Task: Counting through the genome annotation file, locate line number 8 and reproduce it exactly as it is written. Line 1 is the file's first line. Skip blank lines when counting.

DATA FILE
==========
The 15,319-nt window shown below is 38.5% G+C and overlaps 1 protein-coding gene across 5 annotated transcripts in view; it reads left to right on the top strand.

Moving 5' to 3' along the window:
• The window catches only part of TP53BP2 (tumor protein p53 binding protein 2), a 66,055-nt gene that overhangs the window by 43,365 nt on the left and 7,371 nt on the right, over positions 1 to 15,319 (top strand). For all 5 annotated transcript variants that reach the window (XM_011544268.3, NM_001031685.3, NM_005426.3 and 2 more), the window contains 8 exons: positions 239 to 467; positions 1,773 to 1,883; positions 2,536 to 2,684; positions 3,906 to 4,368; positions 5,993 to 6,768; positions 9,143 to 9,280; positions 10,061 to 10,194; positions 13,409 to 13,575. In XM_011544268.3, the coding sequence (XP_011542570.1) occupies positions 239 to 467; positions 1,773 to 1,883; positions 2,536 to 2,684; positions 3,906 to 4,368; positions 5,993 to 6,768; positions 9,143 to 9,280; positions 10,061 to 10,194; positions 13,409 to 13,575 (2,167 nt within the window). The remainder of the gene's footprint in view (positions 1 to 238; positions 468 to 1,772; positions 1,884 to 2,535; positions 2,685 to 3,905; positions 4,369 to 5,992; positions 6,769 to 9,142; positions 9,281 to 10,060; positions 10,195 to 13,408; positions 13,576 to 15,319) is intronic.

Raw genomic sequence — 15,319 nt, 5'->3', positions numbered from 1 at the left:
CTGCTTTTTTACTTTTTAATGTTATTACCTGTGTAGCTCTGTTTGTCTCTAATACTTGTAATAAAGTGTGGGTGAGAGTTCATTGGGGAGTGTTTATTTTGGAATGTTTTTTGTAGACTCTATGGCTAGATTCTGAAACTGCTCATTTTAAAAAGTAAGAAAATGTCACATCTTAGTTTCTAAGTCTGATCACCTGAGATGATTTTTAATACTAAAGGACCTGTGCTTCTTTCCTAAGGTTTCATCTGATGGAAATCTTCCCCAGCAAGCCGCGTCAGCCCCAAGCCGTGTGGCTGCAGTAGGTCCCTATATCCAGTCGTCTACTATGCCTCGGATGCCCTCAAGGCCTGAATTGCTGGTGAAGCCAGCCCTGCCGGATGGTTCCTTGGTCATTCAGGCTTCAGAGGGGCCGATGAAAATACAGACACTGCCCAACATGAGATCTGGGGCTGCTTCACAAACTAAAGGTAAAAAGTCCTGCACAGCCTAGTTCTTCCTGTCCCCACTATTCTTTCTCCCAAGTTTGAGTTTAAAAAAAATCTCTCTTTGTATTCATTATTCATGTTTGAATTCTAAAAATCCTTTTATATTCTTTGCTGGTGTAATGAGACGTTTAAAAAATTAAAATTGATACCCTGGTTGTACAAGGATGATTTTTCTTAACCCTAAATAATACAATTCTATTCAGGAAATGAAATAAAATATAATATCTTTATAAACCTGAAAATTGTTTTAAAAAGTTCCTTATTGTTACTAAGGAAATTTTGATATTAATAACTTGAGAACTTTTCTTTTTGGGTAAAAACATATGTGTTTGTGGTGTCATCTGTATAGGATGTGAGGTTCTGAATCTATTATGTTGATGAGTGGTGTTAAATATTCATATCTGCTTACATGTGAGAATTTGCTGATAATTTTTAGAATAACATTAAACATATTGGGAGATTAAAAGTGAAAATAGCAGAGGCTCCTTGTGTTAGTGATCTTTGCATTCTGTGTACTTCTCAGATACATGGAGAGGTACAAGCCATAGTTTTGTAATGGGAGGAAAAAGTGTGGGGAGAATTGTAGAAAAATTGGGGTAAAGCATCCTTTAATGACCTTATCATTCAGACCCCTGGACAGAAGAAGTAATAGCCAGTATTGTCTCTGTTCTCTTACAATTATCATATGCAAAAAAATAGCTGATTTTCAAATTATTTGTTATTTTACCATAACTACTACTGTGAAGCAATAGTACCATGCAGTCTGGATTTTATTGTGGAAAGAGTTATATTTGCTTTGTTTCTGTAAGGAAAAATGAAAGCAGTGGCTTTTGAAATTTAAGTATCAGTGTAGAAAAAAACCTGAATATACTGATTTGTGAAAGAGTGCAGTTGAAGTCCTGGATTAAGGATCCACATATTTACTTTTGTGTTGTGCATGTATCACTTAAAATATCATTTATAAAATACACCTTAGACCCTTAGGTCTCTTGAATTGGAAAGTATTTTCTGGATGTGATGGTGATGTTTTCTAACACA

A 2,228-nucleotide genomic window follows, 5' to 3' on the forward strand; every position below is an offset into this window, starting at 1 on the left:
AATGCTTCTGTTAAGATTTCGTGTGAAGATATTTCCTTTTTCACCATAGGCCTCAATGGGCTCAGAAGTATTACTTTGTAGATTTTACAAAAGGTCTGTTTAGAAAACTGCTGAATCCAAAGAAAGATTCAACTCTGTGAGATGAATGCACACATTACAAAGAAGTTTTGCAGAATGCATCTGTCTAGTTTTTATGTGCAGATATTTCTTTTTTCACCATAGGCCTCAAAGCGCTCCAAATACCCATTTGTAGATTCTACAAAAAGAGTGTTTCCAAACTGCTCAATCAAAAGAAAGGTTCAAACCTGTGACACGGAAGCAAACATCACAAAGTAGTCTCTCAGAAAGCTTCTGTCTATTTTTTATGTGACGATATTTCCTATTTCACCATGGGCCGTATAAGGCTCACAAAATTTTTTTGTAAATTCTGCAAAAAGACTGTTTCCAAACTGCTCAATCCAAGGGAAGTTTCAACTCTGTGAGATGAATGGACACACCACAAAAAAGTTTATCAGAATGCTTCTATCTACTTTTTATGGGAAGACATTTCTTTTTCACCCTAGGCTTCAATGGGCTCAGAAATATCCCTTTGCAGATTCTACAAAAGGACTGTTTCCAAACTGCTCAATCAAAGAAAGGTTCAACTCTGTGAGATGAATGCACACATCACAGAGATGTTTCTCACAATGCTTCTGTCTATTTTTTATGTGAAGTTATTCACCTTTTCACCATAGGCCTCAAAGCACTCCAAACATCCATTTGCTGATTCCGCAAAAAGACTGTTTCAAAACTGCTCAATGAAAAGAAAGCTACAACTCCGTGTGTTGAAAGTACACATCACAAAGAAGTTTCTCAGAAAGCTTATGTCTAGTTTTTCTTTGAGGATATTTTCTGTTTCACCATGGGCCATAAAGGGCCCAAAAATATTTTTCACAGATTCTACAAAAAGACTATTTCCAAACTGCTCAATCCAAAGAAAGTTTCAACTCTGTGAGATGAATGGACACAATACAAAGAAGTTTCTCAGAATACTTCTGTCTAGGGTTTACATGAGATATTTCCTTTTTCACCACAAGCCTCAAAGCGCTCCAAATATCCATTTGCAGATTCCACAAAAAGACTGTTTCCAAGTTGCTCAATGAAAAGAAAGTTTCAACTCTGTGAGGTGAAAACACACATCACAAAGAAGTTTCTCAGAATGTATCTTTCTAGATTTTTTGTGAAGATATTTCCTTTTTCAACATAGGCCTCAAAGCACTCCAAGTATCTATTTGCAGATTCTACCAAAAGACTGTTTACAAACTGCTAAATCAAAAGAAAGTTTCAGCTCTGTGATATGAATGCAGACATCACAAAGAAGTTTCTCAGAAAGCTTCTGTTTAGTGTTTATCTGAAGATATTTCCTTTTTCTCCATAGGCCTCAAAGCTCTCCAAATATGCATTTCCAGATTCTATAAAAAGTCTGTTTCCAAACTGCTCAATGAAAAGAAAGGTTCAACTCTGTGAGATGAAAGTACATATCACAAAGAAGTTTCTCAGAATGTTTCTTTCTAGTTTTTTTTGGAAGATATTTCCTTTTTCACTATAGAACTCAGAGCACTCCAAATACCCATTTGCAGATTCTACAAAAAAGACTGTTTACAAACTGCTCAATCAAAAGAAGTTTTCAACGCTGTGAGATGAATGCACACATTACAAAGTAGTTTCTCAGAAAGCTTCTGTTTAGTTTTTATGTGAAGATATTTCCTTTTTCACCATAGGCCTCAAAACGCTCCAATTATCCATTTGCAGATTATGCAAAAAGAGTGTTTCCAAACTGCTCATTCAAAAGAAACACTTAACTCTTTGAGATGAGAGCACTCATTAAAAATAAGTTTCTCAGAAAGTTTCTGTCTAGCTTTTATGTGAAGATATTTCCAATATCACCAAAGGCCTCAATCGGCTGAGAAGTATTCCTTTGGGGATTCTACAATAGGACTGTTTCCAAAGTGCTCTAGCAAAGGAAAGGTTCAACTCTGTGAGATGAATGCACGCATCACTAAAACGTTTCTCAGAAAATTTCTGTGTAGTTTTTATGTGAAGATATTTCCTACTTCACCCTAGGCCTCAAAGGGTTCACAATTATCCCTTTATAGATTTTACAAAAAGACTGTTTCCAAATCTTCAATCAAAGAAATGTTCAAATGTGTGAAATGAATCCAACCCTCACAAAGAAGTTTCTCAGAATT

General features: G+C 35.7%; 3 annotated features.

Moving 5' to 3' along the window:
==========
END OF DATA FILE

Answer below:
General features: G+C 35.7%; 3 annotated features.